January 24, 2019 / 12:22 PM / 5 months ago

Strong business jet demand drives Textron's profit beat, shares rise

(Reuters) - Textron Inc (TXT.N) forecast 2019 profit above analysts’ estimates on Thursday, after reporting stronger-than-expected fourth-quarter results on higher demand for its Cessna business jets, sending its shares up as much as 8.7 percent.

FILE PHOTO - A view of the jet assembly line at a Cessna manufacturing plant in Wichita, Kansas March 12, 2013. REUTERS/Jeff Tuttle/File Photo

Business jet demand is recovering in the United States, thanks to a strong economy and a tax windfall handed to Corporate America by President Donald Trump last year.

“A big chunk of the growth in revenue we’ll see year-over-year is tied into the Longitude (business jet),” Chief Executive Officer Scott Donnelly said on a post earnings call with analysts.

The Cessna Citation Longitude jet received a provisional certification in the fourth quarter, allowing operators to begin flight training for deliveries in 2019, Donnelly said.

It now awaits final certification from the Federal Aviation Administration that is pending due to U.S. government shutdown, the longest in the country’s history.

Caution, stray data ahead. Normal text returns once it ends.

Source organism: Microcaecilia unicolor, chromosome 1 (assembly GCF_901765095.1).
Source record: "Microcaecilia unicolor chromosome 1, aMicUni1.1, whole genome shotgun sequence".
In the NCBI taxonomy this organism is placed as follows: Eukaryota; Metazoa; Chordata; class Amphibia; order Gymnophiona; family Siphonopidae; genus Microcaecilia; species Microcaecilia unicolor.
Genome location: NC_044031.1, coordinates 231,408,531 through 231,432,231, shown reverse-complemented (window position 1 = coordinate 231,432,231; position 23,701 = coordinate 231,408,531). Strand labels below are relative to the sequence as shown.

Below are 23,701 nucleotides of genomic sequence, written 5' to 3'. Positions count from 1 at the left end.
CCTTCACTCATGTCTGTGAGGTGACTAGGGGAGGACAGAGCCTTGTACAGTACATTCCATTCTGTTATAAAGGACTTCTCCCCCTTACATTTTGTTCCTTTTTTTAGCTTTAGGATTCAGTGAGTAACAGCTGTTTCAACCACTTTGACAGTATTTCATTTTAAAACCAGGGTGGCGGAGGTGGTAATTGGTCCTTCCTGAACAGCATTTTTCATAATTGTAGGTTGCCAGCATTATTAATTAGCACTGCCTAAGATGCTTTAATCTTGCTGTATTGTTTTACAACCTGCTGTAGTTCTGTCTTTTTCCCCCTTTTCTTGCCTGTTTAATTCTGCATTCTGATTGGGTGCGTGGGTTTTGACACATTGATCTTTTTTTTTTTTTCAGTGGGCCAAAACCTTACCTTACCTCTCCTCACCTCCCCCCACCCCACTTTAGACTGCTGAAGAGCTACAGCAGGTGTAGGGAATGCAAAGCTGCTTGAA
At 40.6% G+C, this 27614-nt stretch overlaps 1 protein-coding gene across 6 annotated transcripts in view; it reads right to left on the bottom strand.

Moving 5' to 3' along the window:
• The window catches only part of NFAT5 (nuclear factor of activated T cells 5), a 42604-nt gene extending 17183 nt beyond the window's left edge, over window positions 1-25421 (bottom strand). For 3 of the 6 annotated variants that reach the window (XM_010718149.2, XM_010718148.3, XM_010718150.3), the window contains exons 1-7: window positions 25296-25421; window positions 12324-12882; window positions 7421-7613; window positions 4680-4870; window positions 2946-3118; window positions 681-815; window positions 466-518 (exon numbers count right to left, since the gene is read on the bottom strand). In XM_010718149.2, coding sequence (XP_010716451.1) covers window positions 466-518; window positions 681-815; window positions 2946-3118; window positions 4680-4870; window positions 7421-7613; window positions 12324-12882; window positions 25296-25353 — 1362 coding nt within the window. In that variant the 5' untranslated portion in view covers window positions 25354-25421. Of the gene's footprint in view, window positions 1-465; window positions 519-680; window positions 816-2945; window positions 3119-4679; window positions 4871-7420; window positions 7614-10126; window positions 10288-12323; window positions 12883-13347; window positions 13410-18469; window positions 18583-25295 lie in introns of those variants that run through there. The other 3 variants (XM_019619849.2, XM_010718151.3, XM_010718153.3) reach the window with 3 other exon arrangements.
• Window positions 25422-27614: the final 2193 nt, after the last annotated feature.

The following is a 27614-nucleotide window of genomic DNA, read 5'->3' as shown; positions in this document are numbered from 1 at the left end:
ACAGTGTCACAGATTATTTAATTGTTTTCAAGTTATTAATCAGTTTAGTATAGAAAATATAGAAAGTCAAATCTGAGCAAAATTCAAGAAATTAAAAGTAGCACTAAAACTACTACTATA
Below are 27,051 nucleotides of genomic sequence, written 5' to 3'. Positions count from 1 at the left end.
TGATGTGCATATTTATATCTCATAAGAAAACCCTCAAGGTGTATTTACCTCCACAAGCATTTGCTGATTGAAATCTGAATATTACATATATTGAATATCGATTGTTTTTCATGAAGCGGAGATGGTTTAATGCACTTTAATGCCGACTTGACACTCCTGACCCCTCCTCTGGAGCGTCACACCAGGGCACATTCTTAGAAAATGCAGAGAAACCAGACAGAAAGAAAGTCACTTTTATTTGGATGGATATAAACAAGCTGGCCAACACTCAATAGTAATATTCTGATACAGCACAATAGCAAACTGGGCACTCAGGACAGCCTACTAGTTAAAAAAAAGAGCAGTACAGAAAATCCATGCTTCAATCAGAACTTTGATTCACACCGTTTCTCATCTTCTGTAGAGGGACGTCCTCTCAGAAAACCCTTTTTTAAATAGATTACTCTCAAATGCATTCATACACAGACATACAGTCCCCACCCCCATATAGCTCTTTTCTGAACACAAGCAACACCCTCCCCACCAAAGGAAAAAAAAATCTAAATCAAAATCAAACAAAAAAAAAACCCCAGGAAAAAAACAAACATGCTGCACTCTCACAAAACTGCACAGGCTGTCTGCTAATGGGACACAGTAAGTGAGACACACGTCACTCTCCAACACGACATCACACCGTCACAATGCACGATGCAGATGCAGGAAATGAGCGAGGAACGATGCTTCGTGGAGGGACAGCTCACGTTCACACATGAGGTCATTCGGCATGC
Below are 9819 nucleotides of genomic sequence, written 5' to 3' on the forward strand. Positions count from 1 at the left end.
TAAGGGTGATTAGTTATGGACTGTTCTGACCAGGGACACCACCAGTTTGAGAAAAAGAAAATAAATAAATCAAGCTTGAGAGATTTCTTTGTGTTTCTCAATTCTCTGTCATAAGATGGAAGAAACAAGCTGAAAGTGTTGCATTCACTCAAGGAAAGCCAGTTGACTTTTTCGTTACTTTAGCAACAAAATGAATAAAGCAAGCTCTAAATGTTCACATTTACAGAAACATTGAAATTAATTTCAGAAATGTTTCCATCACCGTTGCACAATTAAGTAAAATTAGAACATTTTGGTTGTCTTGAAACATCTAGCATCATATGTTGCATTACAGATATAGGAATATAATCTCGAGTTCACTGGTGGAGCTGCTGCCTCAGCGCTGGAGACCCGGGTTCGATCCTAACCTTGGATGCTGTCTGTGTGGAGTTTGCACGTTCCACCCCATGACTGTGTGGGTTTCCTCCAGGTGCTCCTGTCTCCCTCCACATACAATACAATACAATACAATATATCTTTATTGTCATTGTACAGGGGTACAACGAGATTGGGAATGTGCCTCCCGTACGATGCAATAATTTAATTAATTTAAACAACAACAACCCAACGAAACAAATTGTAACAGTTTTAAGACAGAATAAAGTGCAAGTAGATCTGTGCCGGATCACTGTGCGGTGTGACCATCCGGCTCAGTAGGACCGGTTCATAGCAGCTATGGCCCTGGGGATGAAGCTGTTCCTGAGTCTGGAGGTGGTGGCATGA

“The aircraft is in a very good place. Production line is rolling,” Donnelly said.

Textron is banking on its newest mid-sized business jet, Cessna Citation Longitude, to further bolster its luxury jet business.

NetJets, the luxury plane unit of Warren Buffett’s Berkshire Hathaway Inc (BRKa.N), announced a deal with Textron in October to buy up to 175 Longitudes and 150 Hemispheres jets. The company said it expects 2019 profit of $3.55 to $3.75 per share, surpassing the average analyst’ estimate of $3.49 per share, according to Refinitiv data.

In the fourth quarter, the company, which also makes Bell helicopters, said it delivered 63 business jets in the fourth quarter, up from 58 a year earlier. Turboprop aircraft deliveries also rose to 67 units from 45.

That helped drive a 12 percent rise in revenue at the company’s main aviation unit. Total revenue, however, fell 6.6 percent to $3.75 billion due to weak demand for its Bell helicopters.

The company reported net income of $246 million for the quarter ended Dec. 29, compared with a year-earlier loss when it booked a tax-related charge.

Excluding items, Textron earned $1.15 per share, above analysts’ average estimate of 98 cents per share, according to Refinitiv data.

Reporting by Divya R and Sanjana Shivdas in Bengaluru; Editing by Anil D'Silva

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